Ontario Improving Road Safety Ahead of Cannabis Legalization
New Measures Include Tougher Penalties to Deter Drug-Impaired Driving
To help keep roads safe, Ontario plans to introduce new measures to make drug-impaired driving laws even tougher.
Premier Kathleen Wynne and Steven Del Duca, Minister of Transportation, were in Toronto today to announce that Ontario plans to introduce legislation this fall that would increase the consequences and costs for those who drive under the influence of drugs, including cannabis. The measures add to Ontario's comprehensive cannabis plan, introduced in advance of the federal government's plans to legalize recreational cannabis by July 2018.
In Ontario, the penalties for impaired driving are already among the toughest in Canada. The province has been working closely with public health and safety experts, police, and federal and municipal governments to develop the proposed measures, which build on Ontario's recent action to align penalties for drug-impaired driving with those already in place for drunk drivers.
New, tougher laws against drug-impaired driving will include zero tolerance for:
- Young drivers aged 21 and under
- Novice drivers -- G1, G2, M1 and M2 licence holders
- All commercial drivers.
Zero tolerance means that drivers should not get behind the wheel if they have any detectable presence of drugs or alcohol in their system. For cannabis, the federal government will be approving a screening device and setting the thresholds for detectable presence in the coming months.
Ontario's legislation would also increase monetary penalties for all drivers who fail, or refuse to perform, a sobriety test.
As the federal legalization of cannabis approaches, Ontario plans to convene a summit in the fall of 2017 with policing partners, public health and other stakeholders. With the goal of keeping communities safe, the summit will be an opportunity to identify the resources necessary to address illegal storefront cannabis sales, proposed provincial offences, enforcement, opportunities for coordination and collaboration, and associated resource requirements.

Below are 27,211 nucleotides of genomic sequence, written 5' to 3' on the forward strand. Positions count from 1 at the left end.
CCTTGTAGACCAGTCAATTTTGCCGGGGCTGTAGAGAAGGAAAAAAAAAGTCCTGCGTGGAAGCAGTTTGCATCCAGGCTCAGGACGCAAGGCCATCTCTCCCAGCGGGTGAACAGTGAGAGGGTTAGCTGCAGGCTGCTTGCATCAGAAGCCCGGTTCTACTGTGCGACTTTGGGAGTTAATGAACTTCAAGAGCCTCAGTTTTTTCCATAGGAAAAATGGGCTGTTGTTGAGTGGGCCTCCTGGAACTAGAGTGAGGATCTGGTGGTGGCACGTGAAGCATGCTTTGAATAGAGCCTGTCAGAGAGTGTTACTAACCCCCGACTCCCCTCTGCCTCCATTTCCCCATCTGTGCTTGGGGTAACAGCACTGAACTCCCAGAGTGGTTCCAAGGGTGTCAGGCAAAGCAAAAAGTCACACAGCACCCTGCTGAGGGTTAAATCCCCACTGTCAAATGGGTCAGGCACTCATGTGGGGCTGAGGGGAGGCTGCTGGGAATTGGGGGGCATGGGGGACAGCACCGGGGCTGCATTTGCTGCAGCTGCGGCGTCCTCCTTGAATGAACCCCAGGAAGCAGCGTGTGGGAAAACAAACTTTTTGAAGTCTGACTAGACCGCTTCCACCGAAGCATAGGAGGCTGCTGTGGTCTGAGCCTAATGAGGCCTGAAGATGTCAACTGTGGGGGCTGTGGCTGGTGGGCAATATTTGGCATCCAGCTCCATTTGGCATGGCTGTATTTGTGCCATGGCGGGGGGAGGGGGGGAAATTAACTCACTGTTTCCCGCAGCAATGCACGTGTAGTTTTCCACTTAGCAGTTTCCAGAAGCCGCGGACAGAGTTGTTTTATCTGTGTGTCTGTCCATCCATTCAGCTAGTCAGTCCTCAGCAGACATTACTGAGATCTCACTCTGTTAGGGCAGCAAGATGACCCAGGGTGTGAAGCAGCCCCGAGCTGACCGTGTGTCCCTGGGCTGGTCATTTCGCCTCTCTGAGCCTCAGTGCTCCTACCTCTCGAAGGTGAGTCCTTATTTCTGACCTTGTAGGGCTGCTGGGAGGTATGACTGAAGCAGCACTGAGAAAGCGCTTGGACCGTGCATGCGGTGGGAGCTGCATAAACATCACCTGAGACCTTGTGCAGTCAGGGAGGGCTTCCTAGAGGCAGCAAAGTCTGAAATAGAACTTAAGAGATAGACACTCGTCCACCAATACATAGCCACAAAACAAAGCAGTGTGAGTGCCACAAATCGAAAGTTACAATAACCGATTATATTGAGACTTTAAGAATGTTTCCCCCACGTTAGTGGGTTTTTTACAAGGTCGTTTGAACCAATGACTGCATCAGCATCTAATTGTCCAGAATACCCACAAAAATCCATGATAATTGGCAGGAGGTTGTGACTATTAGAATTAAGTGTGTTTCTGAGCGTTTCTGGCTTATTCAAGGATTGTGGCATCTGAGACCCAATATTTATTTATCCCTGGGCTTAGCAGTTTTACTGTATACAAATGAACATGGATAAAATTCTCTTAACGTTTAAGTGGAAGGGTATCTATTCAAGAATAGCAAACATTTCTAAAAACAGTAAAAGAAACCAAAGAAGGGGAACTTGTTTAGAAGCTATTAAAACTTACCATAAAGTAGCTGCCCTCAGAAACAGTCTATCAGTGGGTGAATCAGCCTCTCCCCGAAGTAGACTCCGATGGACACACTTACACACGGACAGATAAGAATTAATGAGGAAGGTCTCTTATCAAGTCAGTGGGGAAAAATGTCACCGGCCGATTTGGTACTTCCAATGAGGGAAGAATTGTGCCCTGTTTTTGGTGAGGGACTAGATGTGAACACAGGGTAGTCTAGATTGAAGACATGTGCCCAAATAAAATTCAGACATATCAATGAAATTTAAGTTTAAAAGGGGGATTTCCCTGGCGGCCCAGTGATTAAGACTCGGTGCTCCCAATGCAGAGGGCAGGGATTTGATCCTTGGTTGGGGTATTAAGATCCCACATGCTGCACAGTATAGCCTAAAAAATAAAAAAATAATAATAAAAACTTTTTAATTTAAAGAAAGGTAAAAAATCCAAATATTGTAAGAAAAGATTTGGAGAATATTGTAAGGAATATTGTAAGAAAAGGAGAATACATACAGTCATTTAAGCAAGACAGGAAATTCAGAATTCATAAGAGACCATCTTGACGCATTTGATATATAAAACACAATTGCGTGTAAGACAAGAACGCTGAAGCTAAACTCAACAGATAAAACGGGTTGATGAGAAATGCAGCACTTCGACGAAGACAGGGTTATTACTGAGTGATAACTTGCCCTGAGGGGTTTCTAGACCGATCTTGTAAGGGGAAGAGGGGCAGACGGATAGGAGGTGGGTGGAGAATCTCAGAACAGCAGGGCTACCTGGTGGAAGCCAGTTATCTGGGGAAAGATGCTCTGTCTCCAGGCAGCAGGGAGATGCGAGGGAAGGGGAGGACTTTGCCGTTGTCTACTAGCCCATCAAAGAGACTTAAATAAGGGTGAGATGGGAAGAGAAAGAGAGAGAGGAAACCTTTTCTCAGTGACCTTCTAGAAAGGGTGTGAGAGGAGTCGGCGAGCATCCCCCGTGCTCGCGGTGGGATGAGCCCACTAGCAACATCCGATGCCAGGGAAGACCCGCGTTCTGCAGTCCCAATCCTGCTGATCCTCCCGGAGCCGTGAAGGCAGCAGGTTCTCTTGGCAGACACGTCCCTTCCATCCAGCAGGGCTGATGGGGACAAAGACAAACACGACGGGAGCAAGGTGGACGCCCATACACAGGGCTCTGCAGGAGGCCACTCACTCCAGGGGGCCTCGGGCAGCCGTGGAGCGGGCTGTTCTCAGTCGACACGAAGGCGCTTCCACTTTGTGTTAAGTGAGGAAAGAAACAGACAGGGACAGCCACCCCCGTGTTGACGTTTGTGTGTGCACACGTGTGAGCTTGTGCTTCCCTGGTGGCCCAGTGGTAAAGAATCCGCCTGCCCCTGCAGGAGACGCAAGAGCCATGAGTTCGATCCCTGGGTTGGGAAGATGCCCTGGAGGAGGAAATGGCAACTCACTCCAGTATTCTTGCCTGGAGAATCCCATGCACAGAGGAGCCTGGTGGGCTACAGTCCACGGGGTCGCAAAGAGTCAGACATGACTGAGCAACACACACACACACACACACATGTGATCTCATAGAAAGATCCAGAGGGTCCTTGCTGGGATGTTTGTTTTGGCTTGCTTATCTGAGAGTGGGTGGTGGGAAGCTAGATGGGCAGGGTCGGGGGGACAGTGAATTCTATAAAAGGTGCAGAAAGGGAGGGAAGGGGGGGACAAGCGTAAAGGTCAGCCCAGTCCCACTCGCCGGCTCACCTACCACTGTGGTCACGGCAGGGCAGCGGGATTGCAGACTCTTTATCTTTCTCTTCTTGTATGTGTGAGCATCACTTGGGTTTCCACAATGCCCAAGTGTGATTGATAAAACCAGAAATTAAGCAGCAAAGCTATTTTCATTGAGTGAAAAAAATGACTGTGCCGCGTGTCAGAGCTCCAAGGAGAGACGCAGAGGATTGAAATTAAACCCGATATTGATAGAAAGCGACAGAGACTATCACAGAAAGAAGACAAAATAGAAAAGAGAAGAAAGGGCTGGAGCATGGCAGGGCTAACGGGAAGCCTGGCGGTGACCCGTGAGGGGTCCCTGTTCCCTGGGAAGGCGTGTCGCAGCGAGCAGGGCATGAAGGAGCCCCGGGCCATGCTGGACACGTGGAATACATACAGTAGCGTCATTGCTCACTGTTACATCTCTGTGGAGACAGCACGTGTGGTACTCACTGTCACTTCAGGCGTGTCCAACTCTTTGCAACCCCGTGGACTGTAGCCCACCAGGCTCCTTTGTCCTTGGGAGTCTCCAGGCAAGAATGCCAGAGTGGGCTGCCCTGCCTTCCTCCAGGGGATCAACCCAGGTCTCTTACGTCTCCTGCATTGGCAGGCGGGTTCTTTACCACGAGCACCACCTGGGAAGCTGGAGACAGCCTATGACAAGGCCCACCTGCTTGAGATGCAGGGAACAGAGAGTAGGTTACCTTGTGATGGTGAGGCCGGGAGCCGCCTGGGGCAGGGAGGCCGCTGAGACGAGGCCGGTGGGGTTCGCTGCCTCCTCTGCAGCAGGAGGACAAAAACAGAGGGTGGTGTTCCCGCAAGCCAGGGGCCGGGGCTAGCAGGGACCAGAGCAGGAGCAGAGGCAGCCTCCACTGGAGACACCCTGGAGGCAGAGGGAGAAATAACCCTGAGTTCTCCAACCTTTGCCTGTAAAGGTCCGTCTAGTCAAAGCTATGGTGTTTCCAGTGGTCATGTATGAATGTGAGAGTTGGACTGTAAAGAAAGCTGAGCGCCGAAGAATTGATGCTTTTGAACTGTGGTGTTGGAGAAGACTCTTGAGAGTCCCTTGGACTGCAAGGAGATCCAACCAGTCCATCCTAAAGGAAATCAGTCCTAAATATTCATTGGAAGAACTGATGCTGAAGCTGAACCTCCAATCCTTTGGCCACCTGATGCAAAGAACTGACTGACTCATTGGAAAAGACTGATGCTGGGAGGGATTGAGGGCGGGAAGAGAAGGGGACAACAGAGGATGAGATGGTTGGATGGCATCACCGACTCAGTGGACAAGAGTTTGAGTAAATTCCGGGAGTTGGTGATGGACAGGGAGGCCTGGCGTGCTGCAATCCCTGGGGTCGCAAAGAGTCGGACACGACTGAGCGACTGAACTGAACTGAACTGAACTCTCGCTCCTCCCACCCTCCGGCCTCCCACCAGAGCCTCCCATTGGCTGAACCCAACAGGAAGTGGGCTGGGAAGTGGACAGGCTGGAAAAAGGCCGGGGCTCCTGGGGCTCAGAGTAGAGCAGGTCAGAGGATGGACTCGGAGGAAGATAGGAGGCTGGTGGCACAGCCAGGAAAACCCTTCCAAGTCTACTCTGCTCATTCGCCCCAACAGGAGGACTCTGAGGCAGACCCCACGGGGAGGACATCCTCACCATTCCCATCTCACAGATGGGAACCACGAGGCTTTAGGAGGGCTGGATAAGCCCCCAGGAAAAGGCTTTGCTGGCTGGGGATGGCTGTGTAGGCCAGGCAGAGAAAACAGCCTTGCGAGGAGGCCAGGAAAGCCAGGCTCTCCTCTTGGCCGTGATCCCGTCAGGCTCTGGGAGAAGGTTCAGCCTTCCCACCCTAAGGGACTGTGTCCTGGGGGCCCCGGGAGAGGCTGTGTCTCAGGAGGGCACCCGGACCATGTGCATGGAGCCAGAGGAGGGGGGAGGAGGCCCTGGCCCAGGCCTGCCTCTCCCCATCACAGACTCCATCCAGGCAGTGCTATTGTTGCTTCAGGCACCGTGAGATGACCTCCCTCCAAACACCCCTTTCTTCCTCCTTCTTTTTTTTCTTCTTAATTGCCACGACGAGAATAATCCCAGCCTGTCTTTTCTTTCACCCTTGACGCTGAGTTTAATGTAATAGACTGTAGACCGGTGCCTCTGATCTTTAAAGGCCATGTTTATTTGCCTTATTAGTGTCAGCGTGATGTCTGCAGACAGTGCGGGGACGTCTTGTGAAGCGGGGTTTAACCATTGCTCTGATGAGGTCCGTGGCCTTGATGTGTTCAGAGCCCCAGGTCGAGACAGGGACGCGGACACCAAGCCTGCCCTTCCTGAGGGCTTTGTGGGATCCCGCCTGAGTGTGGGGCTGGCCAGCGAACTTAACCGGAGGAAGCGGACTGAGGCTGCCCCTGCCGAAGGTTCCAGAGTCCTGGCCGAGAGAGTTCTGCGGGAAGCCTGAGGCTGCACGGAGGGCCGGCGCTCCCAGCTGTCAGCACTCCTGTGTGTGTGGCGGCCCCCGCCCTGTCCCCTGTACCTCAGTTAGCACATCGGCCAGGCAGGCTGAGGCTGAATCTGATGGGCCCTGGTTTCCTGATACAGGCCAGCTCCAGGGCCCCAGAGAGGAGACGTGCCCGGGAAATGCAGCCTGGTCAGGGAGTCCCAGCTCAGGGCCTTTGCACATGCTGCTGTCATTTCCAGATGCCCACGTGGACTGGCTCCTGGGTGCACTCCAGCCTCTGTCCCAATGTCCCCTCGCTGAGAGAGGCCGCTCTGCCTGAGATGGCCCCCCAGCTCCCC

- According to the 2014 Ontario Road Safety Annual Report, 29 per cent of all road fatalities that year involved a driver impaired by drugs and/or alcohol.
- In addition to provincial sanctions, impaired driving can lead to federal criminal charges, which could ultimately result in a loss of licence, additional fines and jail time.
- Ontario is the first province or territory in Canada to publicly announce a comprehensive plan to regulate federally legalized cannabis. Key elements include setting a minimum age, promoting education and awareness and proposing a safe and sensible approach to the retail of recreational cannabis.
“There is no excuse for impaired driving — whether it is due to drugs or alcohol. It is unacceptable, dangerous and the consequences can be tragic and life-changing. Our zero tolerance policies for the highest-risk drivers are about keeping Ontario’s roads safe and protecting people across the province.”
“As we get ready for the legalization of cannabis, we are working to make our impaired-driving laws even tougher and keep our roads safe. Impaired driving, whether by drugs or alcohol, is illegal, dangerous and it’s never okay.”
Steven Del Duca